I have a large table (600 million rows, 60GB data) that I need to migrate to another table. This is for a few reasons:

  • The current table is a heap and I want to convert it to having a clustered index
  • I have a column which is time(7) that only really needs to be time(4)
  • The table has previous deleted columns that are still reserving space from what I can see (they are just marked as is_dropped in the metadata.

The best way I could come up with doing all this in the fewest operations (i.e. not having to rebuild the table multiple times) was to create a new table with the column definitions I want and copy the data across into the new table while deleting the old data, followed by a name switch. I've split this into batches in a loop to prevent the log file growing continously, however this doesn't seem to be working and after about 70million rows, the log file has grown to around 110GB and there is no space left on the server...

The database is using simple recovery and I have a checkpoint after each batch, which I thought was meant to stop the log file growing! Am I missing something, or is there some other reason my log file continues to grow? This is testing on a dev server I'm doing, so there are no other operations currently running on the table.

My query is:

WHILE 1 = 1
    DELETE TOP(1000000) FROM RunningData with (tablock)
    INTO [dbo].[TmpRunningData] (

    RAISERROR ('Moving to next batch', 0, 1) WITH NOWAIT
    waitfor delay '00:00:01'

I really want to be able to sort this table out, but I'm struggling to find a way of processing this table due to the size! Any suggestions on how I can stop the log growing, or another way to do it would be very appreciated, thanks! In production the database can go down for a weekend, so there should be plenty of time to do it.

  • 1
    I tried to reproduce on my server and the checkpoint is clearing the log. Have you try with smaller batches ? – Dominique Boucher Oct 14 at 14:31
  • I agree with @DominiqueBoucher, try using a much smaller batch size, and then see how much the log is growing. Depending on how wide your table is, 1million rows could be quite a lot of data. – BCM Oct 14 at 14:43
  • Sorry, I should have added originally, I have tried different batch sizes - I was originally using 100k at a time which also saw the issue after about the same period of time - I would have thought if the transaction log can handle one batch, it should be okay looping through with the checkpoint though? – Dutchmanjonny Oct 14 at 15:16
  • In theory it should yes... When I reproduce it on my server (with a longer wait before each batch), I can see the log getting filled and then when it hit the checkpoint it cleared itself. Give it a try with a 5 sec wait and 100 000 rows batch and let us know if you still have the issue. If you do, then increase the wait to, let's say 1 min and during this minute, look at the sys.databases like Tibor suggested in his answer to make sure there is not something else preventig the log from truncating. – Dominique Boucher Oct 14 at 15:32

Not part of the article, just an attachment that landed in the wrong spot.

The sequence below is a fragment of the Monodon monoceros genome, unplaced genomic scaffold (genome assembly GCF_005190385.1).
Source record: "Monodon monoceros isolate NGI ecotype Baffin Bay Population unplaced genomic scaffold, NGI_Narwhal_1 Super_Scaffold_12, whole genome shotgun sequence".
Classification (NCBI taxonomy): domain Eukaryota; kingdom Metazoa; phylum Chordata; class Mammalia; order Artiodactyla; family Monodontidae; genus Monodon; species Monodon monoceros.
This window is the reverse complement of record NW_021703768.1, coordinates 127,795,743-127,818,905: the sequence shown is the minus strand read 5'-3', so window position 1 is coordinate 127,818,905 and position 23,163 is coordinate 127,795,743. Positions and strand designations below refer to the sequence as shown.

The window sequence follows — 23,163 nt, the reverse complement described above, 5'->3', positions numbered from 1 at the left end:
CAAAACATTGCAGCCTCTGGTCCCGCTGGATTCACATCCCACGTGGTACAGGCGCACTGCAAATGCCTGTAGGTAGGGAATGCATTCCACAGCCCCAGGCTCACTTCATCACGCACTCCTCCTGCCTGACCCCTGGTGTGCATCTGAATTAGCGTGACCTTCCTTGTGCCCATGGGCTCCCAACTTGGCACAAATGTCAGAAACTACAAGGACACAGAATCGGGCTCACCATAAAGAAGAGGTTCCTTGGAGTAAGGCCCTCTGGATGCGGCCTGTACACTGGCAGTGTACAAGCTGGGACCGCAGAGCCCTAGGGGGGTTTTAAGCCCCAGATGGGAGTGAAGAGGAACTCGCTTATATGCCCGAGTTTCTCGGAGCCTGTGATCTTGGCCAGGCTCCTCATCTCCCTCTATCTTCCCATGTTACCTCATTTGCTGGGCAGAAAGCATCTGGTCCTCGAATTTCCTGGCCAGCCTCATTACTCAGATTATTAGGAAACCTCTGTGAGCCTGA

First step is to ask SQL Server why the log grows. You should find the answer in the log_reuse_wait_desc column in the sys.databases catalog view. Being in simple mode, it shouldn't be log backup. Then take it from there.

And don't do it all in one transaction, since SQL Server can't truncate past the oldest open transaction.

| improve this answer | |
  • Whilst running, it is set to 'ACTIVE_TRANSACTION' for the DB, which seems expected as this is all happening within a transaction – Dutchmanjonny Oct 14 at 15:23
  • SQL Server can never truncate the log past the oldest active transaction - it wouldn't be able to rollback if it did. So if all your work is transaction protected (which we didn't see in the code you posted), then you gain nothing from your batching. – Tibor Karaszi Oct 14 at 15:32
  • Okay, I guess that's what I've missed, I assumed checkpoint worked with the transaction. I guess that means there's no way of doing a "dry" test run then and I just have to "commit" to it! Thanks for the help, this is probably why electronic engineers shouldn't be made into dbas also! – Dutchmanjonny Oct 14 at 15:44
  • Haha! Don't beat yourself up about it. :-) But, yeah, you can't have the cake and eat it, I'm afraid. If you were on SQL Server 2019 you could play with Accelerated Database Recovery, but I'm not sure it would help and possibly overkill for your case. – Tibor Karaszi Oct 14 at 15:50
  • 1
    Yeah, now I think about it logically there's no magic that can happen - if I want to rollback I have to store all the data to do so somewhere... – Dutchmanjonny Oct 14 at 16:11

Your Answer

By clicking “Post Your Answer”, you agree to our terms of service, privacy policy and cookie policy

Not the answer you're looking for? Browse other questions tagged or ask your own question.